For instance, Dr. B describes a phenomenon she’s seen in practice where the screen between us and our new partner allows us to confabulate a false truth, that our new dating partner is better than they actually are. Confabulation is the act of unconsciously creating imaginary facts to fill in for a loss of memory. People with dementia often do this. Dr. B says she sees cognitively healthy client confabulate when they identify a potential dating partner online. However, their brain isn’t filling in new facts because of memory loss, it’s because of hope.

In other words, with their dream dating profile in mind, online daters sometimes start out by identifying a partner that loosely fits their criteria. But, because they are so hopeful, they unconsciously go out of their way to convince themselves the date is their dream partner. A simple “I look forward to meeting you” text becomes a sign of affection, romance, and fidelity. They create a dream person in their heads before the date has even revealed their true selves.

Dr. Bennett also believes that online dating can trigger our hunting and gathering instinct. Too often, she sees people“keep an eye out” for a better partner, even when they are committed to their current one. By always looking for the next best thing, singles sabotage the relationship they’re in. After all, the thrill of the chase and the novelty of a new person can easily overshadow real-life traits that emerge later in the partnership.

Another element of online dating that she sees is that healthy users seem to move on and off dating sites quickly as they find their potential partners, but the predators seem to stay. Dr. B theorizes that is the reason there are more creeps on dating sites than in the general population. Online dating can help you find love, but it can also open one up to sexploitation, financial coercion, or online dating fraud. Although some dating sites verify users through other social media profiles and have safety tips, daters must beware.

Did you know that Instagram is the new hookup site? Predators even frequent child gaming sites! If your child is online, it’s time to teach them how to protect themselves.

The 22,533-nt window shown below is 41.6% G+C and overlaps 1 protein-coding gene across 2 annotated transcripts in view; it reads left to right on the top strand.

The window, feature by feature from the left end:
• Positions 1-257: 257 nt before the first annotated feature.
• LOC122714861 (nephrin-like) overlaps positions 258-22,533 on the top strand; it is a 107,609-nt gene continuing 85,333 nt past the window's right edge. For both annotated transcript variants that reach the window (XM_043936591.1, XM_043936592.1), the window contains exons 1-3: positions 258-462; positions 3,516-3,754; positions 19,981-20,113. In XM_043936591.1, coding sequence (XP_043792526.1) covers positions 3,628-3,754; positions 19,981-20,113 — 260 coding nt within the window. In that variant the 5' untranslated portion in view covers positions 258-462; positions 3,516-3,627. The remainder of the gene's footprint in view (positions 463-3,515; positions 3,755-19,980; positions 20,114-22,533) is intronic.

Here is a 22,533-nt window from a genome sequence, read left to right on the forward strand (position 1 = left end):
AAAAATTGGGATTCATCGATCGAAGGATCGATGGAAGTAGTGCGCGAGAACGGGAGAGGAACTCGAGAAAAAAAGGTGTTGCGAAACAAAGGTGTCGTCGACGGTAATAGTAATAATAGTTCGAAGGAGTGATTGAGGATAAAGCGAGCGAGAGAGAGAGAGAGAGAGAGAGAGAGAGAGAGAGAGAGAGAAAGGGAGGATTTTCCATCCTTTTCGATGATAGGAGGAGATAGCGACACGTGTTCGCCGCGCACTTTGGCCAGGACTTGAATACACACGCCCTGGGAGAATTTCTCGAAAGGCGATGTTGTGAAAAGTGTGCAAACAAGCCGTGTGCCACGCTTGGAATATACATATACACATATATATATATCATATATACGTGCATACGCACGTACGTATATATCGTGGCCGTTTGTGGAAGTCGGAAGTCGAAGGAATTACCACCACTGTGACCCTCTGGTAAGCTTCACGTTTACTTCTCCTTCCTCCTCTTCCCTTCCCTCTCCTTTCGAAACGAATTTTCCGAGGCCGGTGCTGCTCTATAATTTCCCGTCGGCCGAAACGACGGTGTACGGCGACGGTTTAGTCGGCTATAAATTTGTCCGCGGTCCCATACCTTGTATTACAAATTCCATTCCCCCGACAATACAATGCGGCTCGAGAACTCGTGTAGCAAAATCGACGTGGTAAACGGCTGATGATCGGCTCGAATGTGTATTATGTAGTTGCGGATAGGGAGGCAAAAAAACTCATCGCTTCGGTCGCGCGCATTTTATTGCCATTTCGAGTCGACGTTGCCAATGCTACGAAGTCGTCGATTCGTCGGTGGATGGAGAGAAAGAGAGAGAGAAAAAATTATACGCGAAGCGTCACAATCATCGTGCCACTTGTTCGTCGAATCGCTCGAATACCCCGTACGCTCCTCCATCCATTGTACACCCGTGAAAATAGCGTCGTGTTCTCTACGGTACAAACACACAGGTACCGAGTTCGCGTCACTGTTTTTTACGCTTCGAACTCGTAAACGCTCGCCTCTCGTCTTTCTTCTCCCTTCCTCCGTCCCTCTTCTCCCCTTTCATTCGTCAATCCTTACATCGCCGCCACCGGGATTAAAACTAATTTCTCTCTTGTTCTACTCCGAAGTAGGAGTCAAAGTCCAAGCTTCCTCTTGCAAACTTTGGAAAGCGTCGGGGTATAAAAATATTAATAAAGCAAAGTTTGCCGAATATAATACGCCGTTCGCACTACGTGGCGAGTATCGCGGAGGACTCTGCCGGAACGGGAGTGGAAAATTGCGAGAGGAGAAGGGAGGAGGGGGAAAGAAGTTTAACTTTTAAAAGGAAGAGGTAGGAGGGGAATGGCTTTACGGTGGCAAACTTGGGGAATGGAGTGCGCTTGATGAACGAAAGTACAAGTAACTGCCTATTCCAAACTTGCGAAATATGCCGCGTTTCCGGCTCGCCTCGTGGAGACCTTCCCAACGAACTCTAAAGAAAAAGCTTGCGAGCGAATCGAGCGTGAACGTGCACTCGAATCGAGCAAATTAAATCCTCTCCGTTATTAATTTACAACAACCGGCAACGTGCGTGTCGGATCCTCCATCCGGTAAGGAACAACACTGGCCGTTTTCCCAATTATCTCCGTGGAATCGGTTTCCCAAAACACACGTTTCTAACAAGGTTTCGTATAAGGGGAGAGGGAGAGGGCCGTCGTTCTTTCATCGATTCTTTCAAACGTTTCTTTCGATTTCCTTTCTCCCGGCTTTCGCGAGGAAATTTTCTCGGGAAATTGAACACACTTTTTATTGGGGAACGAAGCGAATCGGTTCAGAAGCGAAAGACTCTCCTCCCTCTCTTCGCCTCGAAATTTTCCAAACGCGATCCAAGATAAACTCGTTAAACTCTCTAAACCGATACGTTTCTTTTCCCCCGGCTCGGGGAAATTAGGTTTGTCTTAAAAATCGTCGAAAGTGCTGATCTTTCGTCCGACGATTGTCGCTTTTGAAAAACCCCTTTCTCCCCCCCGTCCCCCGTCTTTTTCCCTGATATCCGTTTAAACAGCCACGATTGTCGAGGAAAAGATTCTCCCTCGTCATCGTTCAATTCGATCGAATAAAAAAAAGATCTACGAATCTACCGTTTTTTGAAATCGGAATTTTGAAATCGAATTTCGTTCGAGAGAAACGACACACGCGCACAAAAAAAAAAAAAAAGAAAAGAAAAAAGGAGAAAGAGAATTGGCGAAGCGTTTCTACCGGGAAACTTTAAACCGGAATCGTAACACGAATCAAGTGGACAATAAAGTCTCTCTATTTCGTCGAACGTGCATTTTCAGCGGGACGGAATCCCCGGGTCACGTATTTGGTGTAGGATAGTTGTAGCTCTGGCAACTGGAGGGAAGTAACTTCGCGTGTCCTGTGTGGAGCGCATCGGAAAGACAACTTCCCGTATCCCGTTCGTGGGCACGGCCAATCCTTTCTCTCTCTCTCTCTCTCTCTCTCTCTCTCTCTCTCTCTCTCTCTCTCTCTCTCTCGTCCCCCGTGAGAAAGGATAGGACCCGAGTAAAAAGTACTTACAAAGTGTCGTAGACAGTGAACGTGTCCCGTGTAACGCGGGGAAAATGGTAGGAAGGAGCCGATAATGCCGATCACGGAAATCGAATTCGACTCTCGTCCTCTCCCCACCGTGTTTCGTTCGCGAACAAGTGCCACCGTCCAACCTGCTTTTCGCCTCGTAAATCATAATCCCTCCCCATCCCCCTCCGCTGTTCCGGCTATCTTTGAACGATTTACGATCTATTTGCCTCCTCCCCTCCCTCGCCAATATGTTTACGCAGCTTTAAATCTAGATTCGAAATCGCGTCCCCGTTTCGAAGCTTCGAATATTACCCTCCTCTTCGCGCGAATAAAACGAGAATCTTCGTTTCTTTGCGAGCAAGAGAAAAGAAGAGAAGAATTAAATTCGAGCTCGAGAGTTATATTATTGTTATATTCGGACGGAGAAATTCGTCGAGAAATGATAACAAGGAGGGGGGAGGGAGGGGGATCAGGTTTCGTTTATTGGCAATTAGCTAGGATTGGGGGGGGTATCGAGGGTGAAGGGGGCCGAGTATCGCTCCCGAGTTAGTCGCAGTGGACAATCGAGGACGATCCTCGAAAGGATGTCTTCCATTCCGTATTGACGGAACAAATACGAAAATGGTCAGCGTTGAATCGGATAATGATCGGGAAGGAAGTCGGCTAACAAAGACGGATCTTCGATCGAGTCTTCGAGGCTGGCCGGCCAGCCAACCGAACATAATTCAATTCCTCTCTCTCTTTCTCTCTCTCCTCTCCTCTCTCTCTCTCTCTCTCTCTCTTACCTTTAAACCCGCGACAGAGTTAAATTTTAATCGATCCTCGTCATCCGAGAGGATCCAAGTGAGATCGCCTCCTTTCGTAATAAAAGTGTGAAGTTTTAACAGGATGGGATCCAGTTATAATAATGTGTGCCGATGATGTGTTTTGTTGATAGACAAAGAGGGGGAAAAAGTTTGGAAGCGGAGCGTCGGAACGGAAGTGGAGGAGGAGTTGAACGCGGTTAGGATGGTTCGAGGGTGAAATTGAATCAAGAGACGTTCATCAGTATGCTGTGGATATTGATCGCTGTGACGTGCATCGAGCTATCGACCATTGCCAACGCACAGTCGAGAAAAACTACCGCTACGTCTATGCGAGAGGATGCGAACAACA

Red flags that you are being catfished:

The person:

– Is too good to be true.

– Demands too much contact or acts possessive

– Is overly elaborative.

– Attempts to pull you in with dramatic stories of victimhood or emotional distress.

– Makes too many promises

How GKIS can help you prevent digital injuries in your family from catfishing:

  • Use your free Connected Family Agreement (on the GetKidsInternet Safe home page) to start a fun, negotiative conversations with your kids about how to:
    • love & protect friends and family online and offline,
    • operate with honesty & transparency
    • use screen smarts & digital permanence
    • digital citizenship, online reputation, & netiquette.
  • Teach B’s situational awareness red flag offline and online.
  • Protect against exploitive online content and predators with our GKIS Screen Safety Toolkit. Our honed-down, but still comprehensive, resource guide will help you choose the perfect combo of digital tools for filtering, monitoring, and more!
  • Follow Dr. B’s social media and digital device guidelines for kids and teens in her Connected Family Online Course

Thank you to GKIS intern, Nubia Bandek, for telling us all aboutcatfishing.The hookup culture, which makes teens vulnerable to catfishing,is more prominent among teens than parents realize. Check out the GKIS article, Is Your Teen Hooking Up? for tips on how to have important conversations with your tweens and teens.

I’m the mom psychologist who will help you GetKidsInternetSafe.

Onward to More Awesome Parenting,

Tracy S. Bennett, Ph.D.
Mom, Clinical Psychologist, CSUCI Adjunct Faculty
GetKidsInternetSafe.com

Works Cited

[1.] Couch, D., Liamputtong, P., & Pitts, M. (2012). What are the real and perceived risks and dangers of online dating? Perspectives from online daters. Health, Risk & Society,14(7–8), 697–714.https://doi-org.summit.csuci.edu/10.1080/13698575.2012.720964

[2.] Menkin, J. A., Robles, T. F., Wiley, J. F., & Gonzaga, G. C. (2015). Online dating across the life span: Users’relationship goals. Psychology and Aging, 30(4), 987–993. https://doi-org.summit.csuci.edu/10.1037/a0039722.supp (Supplemental)